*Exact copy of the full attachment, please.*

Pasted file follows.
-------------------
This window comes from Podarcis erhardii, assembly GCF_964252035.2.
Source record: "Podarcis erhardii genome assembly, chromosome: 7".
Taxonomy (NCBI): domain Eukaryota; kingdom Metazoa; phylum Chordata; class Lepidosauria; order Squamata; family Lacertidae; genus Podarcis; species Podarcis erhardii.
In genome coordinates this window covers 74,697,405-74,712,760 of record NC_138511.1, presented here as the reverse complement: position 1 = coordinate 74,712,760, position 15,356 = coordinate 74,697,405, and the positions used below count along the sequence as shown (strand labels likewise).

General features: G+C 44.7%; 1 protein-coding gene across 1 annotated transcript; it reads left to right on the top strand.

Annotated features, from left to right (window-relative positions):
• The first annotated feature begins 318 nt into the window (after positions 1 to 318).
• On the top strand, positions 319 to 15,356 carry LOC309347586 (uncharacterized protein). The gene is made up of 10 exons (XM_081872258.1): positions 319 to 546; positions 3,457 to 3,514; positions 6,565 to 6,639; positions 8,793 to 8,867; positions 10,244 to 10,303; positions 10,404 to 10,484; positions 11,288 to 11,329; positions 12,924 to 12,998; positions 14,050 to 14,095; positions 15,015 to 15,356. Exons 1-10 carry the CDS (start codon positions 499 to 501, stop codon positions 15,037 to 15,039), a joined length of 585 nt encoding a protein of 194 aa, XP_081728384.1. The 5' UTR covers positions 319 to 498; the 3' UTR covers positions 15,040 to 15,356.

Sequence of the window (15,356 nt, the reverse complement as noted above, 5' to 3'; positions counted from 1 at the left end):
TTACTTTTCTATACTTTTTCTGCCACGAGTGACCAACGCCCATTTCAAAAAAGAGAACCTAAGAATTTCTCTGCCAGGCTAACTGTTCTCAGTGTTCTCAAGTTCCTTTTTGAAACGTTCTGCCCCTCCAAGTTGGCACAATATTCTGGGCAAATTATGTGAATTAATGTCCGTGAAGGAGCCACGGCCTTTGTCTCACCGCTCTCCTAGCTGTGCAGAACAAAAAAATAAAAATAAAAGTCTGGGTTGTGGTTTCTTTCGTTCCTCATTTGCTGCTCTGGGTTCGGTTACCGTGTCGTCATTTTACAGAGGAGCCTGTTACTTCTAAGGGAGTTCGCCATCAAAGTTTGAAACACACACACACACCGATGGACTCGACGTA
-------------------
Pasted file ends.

This window comes from Podarcis erhardii, assembly GCF_964252035.2.
Source record: "Podarcis erhardii genome assembly, chromosome: 7".
Taxonomy (NCBI): domain Eukaryota; kingdom Metazoa; phylum Chordata; class Lepidosauria; order Squamata; family Lacertidae; genus Podarcis; species Podarcis erhardii.
In genome coordinates this window covers 74,697,405-74,712,760 of record NC_138511.1, presented here as the reverse complement: position 1 = coordinate 74,712,760, position 15,356 = coordinate 74,697,405, and the positions used below count along the sequence as shown (strand labels likewise).

General features: G+C 44.7%; 1 protein-coding gene across 1 annotated transcript; it reads left to right on the top strand.

Annotated features, from left to right (window-relative positions):
• The first annotated feature begins 318 nt into the window (after positions 1 to 318).
• On the top strand, positions 319 to 15,356 carry LOC309347586 (uncharacterized protein). The gene is made up of 10 exons (XM_081872258.1): positions 319 to 546; positions 3,457 to 3,514; positions 6,565 to 6,639; positions 8,793 to 8,867; positions 10,244 to 10,303; positions 10,404 to 10,484; positions 11,288 to 11,329; positions 12,924 to 12,998; positions 14,050 to 14,095; positions 15,015 to 15,356. Exons 1-10 carry the CDS (start codon positions 499 to 501, stop codon positions 15,037 to 15,039), a joined length of 585 nt encoding a protein of 194 aa, XP_081728384.1. The 5' UTR covers positions 319 to 498; the 3' UTR covers positions 15,040 to 15,356.

Sequence of the window (15,356 nt, the reverse complement as noted above, 5' to 3'; positions counted from 1 at the left end):
TTACTTTTCTATACTTTTTCTGCCACGAGTGACCAACGCCCATTTCAAAAAAGAGAACCTAAGAATTTCTCTGCCAGGCTAACTGTTCTCAGTGTTCTCAAGTTCCTTTTTGAAACGTTCTGCCCCTCCAAGTTGGCACAATATTCTGGGCAAATTATGTGAATTAATGTCCGTGAAGGAGCCACGGCCTTTGTCTCACCGCTCTCCTAGCTGTGCAGAACAAAAAAATAAAAATAAAAGTCTGGGTTGTGGTTTCTTTCGTTCCTCATTTGCTGCTCTGGGTTCGGTTACCGTGTCGTCATTTTACAGAGGAGCCTGTTACTTCTAAGGGAGTTCGCCATCAAAGTTTGAAACACACACACACACCGATGGACTCGACGTA